Lobster Rolls, Beer & Platform Politics

Paul Bass PhotoJonathan Wharton believes that plotting New Haven’s future and sampling draft beers can go together.

He is testing that proposition Thursday night at the City Point Kitchen.

New Haven’s Republican Party — yes, there still is one — is hosting a happy hour fundraiser at the 98 S. Water St. spot from 5:30 to 7:30 p.m. Wharton, who as the new town chairman is working to revive the party, said he hopes this will be the first in a quarterly series of events mixing good food and drink with discussions about New Haven’s future. Or, as he put it in an interview Wednesday on WNHH radio’s “Dateline New Haven,” evenings filled with “lobster rolls, beer, and platform politics.”

Tickets cost $30. The price includes lots of food and a drink. (Beer and wine costs $5 after that.) Amid the socializing, attendees will also be asked to list their New haven policy priorities. (.(JavaScript must be enabled to view this email address))

Since he took over the party this spring, Wharton, a political science professor at Southern Connecticut State University, has reignited a platform committee. He called platform-building and fundraising the first steps to grooming and running candidates for office. The Republicans currently constitute about 5 percent of registered voters in New Haven; the city has no Republicans in contested elected positions, from mayor and state legislator down to alder. (The city Republicans are running one candidate so far in this fall’s state races, Doug Losty, against incumbent Democrat Toni Walker in the 93rd General Assembly District.)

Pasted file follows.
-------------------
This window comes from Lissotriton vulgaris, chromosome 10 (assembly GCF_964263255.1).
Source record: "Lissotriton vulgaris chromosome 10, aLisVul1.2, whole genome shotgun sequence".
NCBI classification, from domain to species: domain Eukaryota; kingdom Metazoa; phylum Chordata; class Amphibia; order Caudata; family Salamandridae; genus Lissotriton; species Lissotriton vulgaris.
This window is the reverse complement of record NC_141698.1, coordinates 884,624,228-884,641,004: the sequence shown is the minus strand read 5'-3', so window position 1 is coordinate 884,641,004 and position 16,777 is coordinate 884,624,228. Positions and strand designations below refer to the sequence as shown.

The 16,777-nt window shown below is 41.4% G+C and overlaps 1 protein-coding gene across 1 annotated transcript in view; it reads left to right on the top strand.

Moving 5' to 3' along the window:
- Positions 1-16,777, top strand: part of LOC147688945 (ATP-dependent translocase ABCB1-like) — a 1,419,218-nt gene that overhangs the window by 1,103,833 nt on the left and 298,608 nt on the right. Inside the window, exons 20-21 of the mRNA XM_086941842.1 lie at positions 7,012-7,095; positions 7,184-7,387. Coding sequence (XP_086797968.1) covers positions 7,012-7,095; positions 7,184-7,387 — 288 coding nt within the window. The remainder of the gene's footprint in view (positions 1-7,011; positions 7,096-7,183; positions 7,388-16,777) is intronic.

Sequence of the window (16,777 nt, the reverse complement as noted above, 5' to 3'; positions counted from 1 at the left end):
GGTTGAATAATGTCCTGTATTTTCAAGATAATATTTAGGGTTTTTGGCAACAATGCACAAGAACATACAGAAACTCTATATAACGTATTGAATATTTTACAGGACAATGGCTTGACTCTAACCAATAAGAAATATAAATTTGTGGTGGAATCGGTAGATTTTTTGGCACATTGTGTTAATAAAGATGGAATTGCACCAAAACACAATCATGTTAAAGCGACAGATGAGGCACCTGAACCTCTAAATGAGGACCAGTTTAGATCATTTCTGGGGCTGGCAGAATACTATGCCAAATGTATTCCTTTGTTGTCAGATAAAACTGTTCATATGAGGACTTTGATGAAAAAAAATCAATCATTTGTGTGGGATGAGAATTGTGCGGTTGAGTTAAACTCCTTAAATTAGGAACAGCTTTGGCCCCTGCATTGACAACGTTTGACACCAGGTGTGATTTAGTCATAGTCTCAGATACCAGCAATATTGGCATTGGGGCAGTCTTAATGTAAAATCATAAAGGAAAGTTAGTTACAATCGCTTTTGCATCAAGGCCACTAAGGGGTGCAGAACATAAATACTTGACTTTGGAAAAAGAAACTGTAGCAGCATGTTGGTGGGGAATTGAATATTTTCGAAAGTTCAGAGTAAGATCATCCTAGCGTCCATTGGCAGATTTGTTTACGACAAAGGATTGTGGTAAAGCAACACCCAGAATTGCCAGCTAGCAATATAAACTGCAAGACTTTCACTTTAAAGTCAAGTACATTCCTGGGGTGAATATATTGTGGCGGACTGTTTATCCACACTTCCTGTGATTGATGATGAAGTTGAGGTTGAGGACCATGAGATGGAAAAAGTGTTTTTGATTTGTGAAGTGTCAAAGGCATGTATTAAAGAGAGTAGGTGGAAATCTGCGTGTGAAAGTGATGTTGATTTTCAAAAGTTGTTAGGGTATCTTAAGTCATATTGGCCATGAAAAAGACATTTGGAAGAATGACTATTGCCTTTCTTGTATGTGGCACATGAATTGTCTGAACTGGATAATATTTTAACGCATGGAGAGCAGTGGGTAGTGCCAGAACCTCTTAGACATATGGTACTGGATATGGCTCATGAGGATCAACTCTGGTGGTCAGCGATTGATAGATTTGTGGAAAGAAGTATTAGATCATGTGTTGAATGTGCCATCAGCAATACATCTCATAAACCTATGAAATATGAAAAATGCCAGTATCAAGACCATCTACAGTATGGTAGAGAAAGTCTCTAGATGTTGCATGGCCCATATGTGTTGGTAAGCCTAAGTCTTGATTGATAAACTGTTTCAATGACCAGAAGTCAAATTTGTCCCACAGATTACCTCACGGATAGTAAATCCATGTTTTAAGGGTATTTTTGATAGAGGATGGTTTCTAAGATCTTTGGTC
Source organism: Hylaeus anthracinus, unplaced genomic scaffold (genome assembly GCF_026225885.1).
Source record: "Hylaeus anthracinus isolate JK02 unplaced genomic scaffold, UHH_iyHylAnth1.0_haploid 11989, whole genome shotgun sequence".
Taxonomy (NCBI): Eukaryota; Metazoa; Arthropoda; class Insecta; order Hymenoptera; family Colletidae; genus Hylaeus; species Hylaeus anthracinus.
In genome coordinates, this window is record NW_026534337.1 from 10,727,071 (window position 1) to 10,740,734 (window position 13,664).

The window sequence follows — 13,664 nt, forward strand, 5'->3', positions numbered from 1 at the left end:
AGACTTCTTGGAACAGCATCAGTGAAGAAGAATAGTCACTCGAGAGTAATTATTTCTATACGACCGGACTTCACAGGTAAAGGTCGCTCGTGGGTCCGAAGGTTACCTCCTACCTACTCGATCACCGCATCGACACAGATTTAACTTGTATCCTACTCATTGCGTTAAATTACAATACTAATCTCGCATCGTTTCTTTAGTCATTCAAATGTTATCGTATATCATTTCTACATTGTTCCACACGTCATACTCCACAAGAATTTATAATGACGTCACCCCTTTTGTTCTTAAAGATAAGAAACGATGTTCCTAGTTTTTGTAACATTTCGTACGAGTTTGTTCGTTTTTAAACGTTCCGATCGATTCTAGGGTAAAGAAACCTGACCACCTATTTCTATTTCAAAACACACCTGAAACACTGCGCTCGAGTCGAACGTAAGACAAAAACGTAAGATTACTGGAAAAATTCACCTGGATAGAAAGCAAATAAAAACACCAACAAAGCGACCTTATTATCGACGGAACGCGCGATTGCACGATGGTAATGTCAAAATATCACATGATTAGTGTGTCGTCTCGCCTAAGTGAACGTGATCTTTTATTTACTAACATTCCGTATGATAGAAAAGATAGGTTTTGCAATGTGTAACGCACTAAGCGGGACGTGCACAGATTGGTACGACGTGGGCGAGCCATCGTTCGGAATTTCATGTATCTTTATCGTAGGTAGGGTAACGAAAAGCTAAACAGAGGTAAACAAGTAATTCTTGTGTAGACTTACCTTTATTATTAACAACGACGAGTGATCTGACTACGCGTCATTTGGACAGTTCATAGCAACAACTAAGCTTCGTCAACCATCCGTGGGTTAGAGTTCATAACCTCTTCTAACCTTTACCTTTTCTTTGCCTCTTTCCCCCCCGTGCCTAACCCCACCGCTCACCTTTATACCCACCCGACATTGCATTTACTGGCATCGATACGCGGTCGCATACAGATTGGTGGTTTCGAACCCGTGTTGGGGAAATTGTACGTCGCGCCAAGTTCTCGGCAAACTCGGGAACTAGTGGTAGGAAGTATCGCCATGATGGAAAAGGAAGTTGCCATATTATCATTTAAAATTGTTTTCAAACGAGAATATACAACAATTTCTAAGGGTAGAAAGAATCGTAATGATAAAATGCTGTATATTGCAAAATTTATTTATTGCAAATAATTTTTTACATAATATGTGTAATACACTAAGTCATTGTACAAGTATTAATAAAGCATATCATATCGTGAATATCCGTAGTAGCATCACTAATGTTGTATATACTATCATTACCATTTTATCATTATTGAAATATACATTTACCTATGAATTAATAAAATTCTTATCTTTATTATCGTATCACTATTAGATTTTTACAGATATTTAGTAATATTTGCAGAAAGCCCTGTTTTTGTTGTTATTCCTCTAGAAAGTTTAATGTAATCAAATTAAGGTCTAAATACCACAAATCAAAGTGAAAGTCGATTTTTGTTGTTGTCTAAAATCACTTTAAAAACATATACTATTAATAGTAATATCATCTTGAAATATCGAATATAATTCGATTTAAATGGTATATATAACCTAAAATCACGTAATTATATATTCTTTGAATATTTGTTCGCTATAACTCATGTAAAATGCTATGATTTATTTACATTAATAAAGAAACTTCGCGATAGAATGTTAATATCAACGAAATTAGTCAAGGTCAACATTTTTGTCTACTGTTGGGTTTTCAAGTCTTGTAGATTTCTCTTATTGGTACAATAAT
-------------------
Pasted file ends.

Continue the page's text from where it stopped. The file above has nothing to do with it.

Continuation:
Wharton has also been appointed to the City Plan Commission. In Wednesday’s WNHH interview, he spoke about some positions he’d like to promote there. A top priority is seeing Long Wharf developed further in conjunction with a nearly $1 million state planning grant. He said he’d like to see residential buildings on parking lots along Sargent Drive as well as possibly the former Gateway Community College campus there, as part of mixed-use development.

“There’s a lot of potential there,” he said.